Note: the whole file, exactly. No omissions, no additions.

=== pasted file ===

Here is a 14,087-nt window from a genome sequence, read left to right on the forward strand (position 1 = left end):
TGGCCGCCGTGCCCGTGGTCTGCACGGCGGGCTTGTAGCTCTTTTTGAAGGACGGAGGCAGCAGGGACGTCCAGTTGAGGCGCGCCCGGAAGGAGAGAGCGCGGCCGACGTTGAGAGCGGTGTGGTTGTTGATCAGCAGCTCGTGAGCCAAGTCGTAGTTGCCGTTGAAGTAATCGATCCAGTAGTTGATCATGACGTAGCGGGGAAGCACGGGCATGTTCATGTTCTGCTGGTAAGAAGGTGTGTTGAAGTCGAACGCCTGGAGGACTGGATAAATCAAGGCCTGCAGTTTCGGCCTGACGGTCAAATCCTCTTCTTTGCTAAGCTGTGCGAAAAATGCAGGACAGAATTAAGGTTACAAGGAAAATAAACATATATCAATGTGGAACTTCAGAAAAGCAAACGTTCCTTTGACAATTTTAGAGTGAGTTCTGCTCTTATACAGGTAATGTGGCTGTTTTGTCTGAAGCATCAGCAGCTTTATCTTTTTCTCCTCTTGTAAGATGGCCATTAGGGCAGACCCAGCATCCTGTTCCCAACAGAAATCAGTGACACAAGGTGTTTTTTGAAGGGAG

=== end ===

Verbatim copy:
Here is a 14,087-nt window from a genome sequence, read left to right on the forward strand (position 1 = left end):
TGGCCGCCGTGCCCGTGGTCTGCACGGCGGGCTTGTAGCTCTTTTTGAAGGACGGAGGCAGCAGGGACGTCCAGTTGAGGCGCGCCCGGAAGGAGAGAGCGCGGCCGACGTTGAGAGCGGTGTGGTTGTTGATCAGCAGCTCGTGAGCCAAGTCGTAGTTGCCGTTGAAGTAATCGATCCAGTAGTTGATCATGACGTAGCGGGGAAGCACGGGCATGTTCATGTTCTGCTGGTAAGAAGGTGTGTTGAAGTCGAACGCCTGGAGGACTGGATAAATCAAGGCCTGCAGTTTCGGCCTGACGGTCAAATCCTCTTCTTTGCTAAGCTGTGCGAAAAATGCAGGACAGAATTAAGGTTACAAGGAAAATAAACATATATCAATGTGGAACTTCAGAAAAGCAAACGTTCCTTTGACAATTTTAGAGTGAGTTCTGCTCTTATACAGGTAATGTGGCTGTTTTGTCTGAAGCATCAGCAGCTTTATCTTTTTCTCCTCTTGTAAGATGGCCATTAGGGCAGACCCAGCATCCTGTTCCCAACAGAAATCAGTGACACAAGGTGTTTTTTGAAGGGAG